Even some who have witnessed the horror of the virus firsthand say there is no easy solution. Doris Burkey is still grieving for the 58-year-old husband she lost to covid-19 over the winter, and said it would be foolish for anyone to underestimate the disease or to refuse vaccines that protect against it. But as a nurse practitioner in Morgan County, Burkey has also seen the pervasive harm of opioids — harm measured not just in overdose deaths but in wasted lives and broken families.
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“I’m torn, because I see one side as a health-care provider, and I see another as someone who had a family member who died from covid,” Burkey said. “I can’t really say what’s worse.”
The community’s efforts to weigh its public health priorities have extended beyond treatment centers like Day Report. Martinsburg High School has operated remotely on and off through the pandemic, as has its drug education program. The popular Crossroads Church began streaming services to the former users who would ordinarily gather in person to thank Jesus for sobriety.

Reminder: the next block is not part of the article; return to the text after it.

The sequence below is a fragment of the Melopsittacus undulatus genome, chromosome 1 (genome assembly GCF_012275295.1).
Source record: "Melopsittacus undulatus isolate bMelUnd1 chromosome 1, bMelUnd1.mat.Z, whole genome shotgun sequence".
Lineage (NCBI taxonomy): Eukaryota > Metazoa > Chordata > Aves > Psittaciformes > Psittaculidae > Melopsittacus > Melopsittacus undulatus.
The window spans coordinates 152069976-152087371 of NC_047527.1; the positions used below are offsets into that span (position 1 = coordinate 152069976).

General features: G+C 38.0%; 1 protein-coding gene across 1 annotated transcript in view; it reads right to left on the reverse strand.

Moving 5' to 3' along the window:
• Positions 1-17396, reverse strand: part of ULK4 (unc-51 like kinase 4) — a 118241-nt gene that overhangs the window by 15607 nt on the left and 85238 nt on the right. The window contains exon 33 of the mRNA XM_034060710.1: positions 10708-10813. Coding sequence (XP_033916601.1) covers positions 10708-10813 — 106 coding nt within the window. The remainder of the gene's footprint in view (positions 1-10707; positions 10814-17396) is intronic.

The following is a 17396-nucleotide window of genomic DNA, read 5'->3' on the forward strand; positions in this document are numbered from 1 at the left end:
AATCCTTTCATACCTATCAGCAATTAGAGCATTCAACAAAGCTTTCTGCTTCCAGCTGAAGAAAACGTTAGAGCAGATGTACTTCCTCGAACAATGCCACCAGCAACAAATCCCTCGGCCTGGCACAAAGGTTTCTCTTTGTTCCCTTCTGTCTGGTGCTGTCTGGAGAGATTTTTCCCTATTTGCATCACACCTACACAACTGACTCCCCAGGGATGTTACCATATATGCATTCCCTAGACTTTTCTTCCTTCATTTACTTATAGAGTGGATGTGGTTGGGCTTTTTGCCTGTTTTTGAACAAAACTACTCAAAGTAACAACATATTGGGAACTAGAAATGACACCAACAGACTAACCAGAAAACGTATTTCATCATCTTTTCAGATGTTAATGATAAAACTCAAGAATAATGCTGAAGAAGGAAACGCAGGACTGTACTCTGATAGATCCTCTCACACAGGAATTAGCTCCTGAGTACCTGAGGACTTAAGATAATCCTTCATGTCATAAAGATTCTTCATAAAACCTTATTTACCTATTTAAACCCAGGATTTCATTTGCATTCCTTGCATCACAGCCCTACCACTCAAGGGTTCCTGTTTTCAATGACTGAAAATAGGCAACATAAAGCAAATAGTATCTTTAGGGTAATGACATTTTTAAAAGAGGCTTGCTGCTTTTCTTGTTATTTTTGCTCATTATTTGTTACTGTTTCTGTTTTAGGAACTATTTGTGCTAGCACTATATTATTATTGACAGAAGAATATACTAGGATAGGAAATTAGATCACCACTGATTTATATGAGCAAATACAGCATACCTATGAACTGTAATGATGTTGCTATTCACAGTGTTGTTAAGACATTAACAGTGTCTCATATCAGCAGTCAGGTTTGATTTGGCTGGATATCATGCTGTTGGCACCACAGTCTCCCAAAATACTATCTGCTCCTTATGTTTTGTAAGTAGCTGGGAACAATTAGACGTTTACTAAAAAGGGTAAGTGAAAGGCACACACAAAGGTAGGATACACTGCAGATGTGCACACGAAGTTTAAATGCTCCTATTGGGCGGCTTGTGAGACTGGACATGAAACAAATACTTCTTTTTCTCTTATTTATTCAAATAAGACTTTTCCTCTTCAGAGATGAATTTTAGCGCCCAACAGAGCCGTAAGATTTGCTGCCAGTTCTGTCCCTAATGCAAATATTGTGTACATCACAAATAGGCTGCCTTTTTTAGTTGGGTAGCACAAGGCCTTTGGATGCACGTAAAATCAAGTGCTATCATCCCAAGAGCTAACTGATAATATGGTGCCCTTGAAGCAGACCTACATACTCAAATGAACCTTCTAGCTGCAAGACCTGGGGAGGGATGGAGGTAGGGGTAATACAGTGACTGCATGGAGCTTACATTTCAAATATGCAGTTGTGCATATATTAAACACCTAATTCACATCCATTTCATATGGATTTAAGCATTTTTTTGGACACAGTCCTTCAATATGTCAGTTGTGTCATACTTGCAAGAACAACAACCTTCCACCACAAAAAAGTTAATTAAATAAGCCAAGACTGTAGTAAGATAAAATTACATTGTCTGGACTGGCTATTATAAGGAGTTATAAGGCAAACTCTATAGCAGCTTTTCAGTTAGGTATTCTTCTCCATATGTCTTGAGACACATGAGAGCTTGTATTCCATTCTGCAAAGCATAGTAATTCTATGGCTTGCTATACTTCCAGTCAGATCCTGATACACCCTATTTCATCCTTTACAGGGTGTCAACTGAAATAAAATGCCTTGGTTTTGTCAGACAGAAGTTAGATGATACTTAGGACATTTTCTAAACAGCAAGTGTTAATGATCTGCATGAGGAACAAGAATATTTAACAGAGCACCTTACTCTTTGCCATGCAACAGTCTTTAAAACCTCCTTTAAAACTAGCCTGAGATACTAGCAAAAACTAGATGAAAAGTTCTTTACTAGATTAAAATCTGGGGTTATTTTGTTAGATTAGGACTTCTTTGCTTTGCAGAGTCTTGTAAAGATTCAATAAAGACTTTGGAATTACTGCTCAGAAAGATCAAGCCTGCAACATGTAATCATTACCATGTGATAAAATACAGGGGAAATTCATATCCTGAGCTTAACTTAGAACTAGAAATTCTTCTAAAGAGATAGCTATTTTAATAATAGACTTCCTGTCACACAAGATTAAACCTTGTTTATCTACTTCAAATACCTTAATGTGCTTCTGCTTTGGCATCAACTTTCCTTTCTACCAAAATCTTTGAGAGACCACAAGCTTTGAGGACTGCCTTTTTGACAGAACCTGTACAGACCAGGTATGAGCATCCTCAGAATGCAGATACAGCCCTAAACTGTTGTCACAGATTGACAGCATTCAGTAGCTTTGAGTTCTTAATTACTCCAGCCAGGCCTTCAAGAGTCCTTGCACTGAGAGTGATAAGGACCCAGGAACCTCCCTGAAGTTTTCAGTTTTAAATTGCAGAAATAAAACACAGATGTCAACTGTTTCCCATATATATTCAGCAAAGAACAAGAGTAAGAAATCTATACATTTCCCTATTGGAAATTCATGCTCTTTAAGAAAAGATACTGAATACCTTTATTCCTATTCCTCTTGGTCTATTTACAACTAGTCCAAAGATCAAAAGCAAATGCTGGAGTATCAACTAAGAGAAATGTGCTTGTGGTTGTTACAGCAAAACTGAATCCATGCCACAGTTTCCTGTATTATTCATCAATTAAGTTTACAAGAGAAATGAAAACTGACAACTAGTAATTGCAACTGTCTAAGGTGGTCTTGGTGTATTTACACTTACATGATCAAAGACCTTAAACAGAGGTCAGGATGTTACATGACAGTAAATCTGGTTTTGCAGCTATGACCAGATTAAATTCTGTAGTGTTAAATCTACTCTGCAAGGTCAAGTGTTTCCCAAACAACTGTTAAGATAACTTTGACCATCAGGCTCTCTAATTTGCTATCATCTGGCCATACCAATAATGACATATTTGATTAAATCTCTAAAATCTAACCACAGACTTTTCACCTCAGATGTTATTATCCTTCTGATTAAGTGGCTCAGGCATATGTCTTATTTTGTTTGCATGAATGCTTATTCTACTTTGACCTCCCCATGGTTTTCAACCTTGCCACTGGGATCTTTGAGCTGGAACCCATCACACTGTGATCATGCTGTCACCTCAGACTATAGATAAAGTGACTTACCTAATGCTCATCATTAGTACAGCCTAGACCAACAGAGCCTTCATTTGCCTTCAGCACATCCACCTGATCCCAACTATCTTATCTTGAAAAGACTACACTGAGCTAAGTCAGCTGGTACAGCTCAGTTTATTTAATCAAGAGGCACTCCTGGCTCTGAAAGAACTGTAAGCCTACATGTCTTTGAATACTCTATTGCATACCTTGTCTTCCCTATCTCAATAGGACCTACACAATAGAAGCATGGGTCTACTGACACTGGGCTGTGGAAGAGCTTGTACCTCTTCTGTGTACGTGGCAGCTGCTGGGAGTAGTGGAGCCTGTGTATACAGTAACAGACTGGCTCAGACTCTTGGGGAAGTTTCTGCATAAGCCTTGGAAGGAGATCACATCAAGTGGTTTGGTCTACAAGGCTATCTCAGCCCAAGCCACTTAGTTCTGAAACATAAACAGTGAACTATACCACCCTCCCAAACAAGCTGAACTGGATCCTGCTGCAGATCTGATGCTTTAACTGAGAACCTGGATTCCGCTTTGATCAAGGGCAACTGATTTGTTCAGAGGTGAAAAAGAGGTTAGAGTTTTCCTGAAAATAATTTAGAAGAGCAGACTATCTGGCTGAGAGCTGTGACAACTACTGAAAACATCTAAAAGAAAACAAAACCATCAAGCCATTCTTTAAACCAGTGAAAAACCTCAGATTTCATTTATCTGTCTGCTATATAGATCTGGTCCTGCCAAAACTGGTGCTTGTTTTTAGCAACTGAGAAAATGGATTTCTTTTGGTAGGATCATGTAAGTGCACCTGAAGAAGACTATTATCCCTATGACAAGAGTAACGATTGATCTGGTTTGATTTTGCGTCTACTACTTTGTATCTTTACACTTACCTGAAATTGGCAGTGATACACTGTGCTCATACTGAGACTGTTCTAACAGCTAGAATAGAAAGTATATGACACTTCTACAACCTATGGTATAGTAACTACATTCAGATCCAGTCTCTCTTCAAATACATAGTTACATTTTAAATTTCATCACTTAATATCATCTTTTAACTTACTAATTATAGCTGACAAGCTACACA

It was an arrangement that never sat right with at least one parishioner: Jimmy Horton.
Horton was 27 when he struck a pedestrian one night in 2011 while driving a rental truck on Route 340 near Harpers Ferry. The 22-year-old man who was walking along the road died. Horton, who drove away, was later chased through his mobile-home park by sheriff’s deputies and arrested on charges that included leaving the scene of an accident involving death.
Four years later, in 2015, he left state prison on parole.
His family saw him begin to change with the clean time enforced on him during incarceration, but were still surprised by the person who emerged in place of the heroin user who had lost his ability to look them in the eye.
When he announced his intentions to follow in his father’s footsteps and become an electrician, “Big Jim” Horton was skeptical.
“I wasn’t going to be negative about it,” he recalled. “But I thought, ‘This oughta be something.’”
Yet the company his son founded, Ace Electrical Services, prospered. Jimmy Horton reestablished close relationships with his two children and married a successful real estate agent. After a brief relapse with pills in 2016, he maintained his sobriety.